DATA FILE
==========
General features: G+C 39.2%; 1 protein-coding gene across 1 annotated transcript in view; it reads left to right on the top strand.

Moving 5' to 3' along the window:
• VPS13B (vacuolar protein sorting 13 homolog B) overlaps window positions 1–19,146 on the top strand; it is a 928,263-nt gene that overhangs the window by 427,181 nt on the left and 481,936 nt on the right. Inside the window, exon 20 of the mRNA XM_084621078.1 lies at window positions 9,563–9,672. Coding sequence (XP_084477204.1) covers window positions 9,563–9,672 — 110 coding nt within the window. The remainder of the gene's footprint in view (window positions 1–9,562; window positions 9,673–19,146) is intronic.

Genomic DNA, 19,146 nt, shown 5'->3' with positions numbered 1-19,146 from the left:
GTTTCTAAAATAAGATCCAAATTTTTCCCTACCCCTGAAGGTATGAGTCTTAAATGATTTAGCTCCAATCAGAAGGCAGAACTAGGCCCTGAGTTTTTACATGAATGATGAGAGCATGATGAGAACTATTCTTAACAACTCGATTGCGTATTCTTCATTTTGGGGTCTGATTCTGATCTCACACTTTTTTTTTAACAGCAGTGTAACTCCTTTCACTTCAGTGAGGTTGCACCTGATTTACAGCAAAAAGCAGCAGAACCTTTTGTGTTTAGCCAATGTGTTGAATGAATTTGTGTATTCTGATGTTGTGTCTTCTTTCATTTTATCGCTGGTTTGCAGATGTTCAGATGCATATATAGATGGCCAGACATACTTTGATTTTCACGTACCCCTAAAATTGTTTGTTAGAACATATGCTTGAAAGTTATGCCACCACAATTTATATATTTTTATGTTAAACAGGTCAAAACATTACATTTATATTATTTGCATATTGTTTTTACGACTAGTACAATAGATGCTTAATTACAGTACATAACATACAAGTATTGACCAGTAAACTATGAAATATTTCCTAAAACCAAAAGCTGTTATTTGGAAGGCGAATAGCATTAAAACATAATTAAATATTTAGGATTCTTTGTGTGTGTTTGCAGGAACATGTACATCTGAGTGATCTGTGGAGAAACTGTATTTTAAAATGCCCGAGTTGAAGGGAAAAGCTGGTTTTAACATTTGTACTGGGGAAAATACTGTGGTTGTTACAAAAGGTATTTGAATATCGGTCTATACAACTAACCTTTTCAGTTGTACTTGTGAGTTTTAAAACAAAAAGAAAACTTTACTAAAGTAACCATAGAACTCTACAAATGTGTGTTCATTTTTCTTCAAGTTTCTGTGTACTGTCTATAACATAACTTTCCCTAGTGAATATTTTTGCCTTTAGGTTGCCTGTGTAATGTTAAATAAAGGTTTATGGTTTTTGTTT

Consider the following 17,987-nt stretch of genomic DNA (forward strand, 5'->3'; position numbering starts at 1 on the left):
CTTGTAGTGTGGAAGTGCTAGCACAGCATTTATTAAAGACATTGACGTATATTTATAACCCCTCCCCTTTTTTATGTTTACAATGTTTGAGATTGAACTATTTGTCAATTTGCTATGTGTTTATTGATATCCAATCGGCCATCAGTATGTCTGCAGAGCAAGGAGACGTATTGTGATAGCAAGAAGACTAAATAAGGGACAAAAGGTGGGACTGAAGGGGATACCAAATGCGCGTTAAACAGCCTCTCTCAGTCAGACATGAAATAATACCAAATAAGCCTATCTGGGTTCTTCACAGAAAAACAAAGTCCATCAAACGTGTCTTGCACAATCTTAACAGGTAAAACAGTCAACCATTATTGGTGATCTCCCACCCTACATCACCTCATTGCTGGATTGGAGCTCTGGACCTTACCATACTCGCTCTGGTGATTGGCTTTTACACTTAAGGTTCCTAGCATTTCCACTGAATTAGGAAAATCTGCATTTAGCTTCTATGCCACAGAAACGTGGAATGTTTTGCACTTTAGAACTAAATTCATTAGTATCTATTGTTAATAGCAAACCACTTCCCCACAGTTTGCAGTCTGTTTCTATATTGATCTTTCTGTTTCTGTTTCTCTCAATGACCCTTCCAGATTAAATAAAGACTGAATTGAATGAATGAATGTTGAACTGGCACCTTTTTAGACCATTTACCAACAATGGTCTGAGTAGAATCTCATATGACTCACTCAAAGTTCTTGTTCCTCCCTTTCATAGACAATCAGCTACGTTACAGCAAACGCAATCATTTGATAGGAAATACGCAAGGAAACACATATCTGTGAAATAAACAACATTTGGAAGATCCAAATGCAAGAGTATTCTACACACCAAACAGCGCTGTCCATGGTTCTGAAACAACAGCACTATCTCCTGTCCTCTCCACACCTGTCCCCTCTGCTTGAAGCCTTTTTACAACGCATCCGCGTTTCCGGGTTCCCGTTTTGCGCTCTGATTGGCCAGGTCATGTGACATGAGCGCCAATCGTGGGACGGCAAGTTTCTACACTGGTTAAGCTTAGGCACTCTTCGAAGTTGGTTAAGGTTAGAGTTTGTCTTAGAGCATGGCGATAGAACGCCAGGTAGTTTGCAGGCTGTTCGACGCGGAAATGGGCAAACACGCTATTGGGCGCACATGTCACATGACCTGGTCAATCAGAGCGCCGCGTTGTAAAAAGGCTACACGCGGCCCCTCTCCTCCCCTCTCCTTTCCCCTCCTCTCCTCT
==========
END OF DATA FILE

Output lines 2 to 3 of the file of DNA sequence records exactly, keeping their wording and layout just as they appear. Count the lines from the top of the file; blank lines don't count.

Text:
Moving 5' to 3' along the window:
• VPS13B (vacuolar protein sorting 13 homolog B) overlaps window positions 1–19,146 on the top strand; it is a 928,263-nt gene that overhangs the window by 427,181 nt on the left and 481,936 nt on the right. Inside the window, exon 20 of the mRNA XM_084621078.1 lies at window positions 9,563–9,672. Coding sequence (XP_084477204.1) covers window positions 9,563–9,672 — 110 coding nt within the window. The remainder of the gene's footprint in view (window positions 1–9,562; window positions 9,673–19,146) is intronic.